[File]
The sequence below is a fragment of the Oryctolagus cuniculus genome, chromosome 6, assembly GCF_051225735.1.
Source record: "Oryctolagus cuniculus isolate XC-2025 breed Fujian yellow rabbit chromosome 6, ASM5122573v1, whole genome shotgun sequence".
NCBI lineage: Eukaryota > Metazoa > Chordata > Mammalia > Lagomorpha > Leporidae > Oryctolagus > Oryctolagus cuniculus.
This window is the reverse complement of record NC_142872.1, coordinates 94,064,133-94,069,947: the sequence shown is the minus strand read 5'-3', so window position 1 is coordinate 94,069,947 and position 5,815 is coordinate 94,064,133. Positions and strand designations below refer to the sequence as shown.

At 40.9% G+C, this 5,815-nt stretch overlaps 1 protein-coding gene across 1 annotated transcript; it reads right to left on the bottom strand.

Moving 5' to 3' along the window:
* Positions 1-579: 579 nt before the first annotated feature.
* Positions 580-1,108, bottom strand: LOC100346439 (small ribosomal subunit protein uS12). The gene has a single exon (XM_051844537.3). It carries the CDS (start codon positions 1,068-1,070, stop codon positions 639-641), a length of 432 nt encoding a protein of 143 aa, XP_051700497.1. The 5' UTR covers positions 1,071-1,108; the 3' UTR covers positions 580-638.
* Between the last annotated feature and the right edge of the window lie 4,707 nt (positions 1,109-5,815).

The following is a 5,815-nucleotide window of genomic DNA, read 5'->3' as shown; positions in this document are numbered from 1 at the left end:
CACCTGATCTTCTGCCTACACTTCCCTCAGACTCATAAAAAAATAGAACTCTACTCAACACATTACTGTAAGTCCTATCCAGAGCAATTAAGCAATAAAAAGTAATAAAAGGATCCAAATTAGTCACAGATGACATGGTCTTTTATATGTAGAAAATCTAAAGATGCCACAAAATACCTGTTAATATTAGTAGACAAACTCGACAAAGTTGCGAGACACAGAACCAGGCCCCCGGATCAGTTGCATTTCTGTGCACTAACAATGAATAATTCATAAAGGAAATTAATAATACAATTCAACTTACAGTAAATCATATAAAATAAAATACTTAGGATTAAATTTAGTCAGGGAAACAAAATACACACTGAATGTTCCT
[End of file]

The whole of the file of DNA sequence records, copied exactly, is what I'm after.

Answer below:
The sequence below is a fragment of the Oryctolagus cuniculus genome, chromosome 6, assembly GCF_051225735.1.
Source record: "Oryctolagus cuniculus isolate XC-2025 breed Fujian yellow rabbit chromosome 6, ASM5122573v1, whole genome shotgun sequence".
NCBI lineage: Eukaryota > Metazoa > Chordata > Mammalia > Lagomorpha > Leporidae > Oryctolagus > Oryctolagus cuniculus.
This window is the reverse complement of record NC_142872.1, coordinates 94,064,133-94,069,947: the sequence shown is the minus strand read 5'-3', so window position 1 is coordinate 94,069,947 and position 5,815 is coordinate 94,064,133. Positions and strand designations below refer to the sequence as shown.

At 40.9% G+C, this 5,815-nt stretch overlaps 1 protein-coding gene across 1 annotated transcript; it reads right to left on the bottom strand.

Moving 5' to 3' along the window:
* Positions 1-579: 579 nt before the first annotated feature.
* Positions 580-1,108, bottom strand: LOC100346439 (small ribosomal subunit protein uS12). The gene has a single exon (XM_051844537.3). It carries the CDS (start codon positions 1,068-1,070, stop codon positions 639-641), a length of 432 nt encoding a protein of 143 aa, XP_051700497.1. The 5' UTR covers positions 1,071-1,108; the 3' UTR covers positions 580-638.
* Between the last annotated feature and the right edge of the window lie 4,707 nt (positions 1,109-5,815).

The following is a 5,815-nucleotide window of genomic DNA, read 5'->3' as shown; positions in this document are numbered from 1 at the left end:
CACCTGATCTTCTGCCTACACTTCCCTCAGACTCATAAAAAAATAGAACTCTACTCAACACATTACTGTAAGTCCTATCCAGAGCAATTAAGCAATAAAAAGTAATAAAAGGATCCAAATTAGTCACAGATGACATGGTCTTTTATATGTAGAAAATCTAAAGATGCCACAAAATACCTGTTAATATTAGTAGACAAACTCGACAAAGTTGCGAGACACAGAACCAGGCCCCCGGATCAGTTGCATTTCTGTGCACTAACAATGAATAATTCATAAAGGAAATTAATAATACAATTCAACTTACAGTAAATCATATAAAATAAAATACTTAGGATTAAATTTAGTCAGGGAAACAAAATACACACTGAATGTTCCT